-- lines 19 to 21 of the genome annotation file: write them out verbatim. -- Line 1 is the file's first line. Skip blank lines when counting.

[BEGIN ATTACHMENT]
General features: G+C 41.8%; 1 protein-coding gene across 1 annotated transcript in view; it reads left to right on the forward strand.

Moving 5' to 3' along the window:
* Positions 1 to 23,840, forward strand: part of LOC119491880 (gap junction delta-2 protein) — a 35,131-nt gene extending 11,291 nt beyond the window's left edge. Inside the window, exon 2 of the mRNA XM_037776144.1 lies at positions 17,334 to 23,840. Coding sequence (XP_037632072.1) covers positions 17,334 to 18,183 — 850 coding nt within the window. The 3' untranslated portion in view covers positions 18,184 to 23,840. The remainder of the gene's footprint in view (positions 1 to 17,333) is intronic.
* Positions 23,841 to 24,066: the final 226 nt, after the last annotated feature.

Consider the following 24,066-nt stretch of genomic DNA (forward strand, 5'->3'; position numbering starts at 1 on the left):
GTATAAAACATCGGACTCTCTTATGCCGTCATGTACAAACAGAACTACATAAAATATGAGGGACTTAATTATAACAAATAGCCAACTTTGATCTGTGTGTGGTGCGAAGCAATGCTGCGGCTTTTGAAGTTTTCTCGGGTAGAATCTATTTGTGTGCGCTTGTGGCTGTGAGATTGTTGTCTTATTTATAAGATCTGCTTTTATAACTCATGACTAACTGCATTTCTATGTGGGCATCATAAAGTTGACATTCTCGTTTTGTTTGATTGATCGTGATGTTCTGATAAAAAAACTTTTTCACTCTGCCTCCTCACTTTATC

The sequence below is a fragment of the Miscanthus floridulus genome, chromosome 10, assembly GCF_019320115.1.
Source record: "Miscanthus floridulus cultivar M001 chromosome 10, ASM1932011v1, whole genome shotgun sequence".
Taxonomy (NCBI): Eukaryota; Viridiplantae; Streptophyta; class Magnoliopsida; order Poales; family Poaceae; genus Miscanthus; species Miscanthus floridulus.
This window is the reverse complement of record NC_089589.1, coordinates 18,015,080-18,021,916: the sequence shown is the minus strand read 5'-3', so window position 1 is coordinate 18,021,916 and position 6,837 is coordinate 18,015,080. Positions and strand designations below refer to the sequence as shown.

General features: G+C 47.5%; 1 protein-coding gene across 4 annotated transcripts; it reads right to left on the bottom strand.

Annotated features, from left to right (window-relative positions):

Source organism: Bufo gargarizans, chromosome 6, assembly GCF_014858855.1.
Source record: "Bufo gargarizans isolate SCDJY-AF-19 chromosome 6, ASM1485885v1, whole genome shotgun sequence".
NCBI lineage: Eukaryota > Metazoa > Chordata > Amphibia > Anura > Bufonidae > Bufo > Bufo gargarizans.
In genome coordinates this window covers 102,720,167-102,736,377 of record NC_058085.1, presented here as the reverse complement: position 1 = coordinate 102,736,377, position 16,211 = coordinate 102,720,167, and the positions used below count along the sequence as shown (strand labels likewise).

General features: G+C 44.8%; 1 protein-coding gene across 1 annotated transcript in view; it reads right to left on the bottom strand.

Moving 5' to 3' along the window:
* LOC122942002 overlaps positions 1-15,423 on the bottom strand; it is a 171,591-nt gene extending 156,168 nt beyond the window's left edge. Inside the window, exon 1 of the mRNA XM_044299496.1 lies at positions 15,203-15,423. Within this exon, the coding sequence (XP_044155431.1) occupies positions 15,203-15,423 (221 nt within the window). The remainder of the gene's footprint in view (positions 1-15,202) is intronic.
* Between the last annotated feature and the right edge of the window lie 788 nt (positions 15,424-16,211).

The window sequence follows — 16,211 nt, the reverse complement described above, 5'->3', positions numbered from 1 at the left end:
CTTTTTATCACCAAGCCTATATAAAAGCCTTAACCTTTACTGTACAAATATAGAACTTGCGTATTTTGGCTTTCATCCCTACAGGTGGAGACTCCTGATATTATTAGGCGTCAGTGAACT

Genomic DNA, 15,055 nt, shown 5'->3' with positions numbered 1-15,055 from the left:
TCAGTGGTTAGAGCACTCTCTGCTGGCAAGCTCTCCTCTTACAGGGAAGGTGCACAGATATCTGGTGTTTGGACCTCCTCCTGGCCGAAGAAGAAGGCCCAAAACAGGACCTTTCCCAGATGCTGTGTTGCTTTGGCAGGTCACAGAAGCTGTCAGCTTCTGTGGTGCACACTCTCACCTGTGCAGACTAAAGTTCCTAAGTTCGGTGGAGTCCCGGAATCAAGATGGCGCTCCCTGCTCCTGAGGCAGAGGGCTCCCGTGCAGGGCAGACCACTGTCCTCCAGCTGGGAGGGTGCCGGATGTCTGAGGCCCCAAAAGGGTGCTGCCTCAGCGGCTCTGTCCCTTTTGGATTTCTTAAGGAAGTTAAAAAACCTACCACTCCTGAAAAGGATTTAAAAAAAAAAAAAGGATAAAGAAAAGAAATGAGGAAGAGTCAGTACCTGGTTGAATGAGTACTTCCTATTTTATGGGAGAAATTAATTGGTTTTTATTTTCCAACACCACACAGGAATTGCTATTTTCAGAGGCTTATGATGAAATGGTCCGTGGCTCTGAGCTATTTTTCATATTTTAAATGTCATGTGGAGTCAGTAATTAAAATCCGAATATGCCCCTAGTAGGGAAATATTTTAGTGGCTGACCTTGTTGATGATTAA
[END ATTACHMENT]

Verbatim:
* LOC122942002 overlaps positions 1-15,423 on the bottom strand; it is a 171,591-nt gene extending 156,168 nt beyond the window's left edge. Inside the window, exon 1 of the mRNA XM_044299496.1 lies at positions 15,203-15,423. Within this exon, the coding sequence (XP_044155431.1) occupies positions 15,203-15,423 (221 nt within the window). The remainder of the gene's footprint in view (positions 1-15,202) is intronic.
* Between the last annotated feature and the right edge of the window lie 788 nt (positions 15,424-16,211).

The window sequence follows — 16,211 nt, the reverse complement described above, 5'->3', positions numbered from 1 at the left end: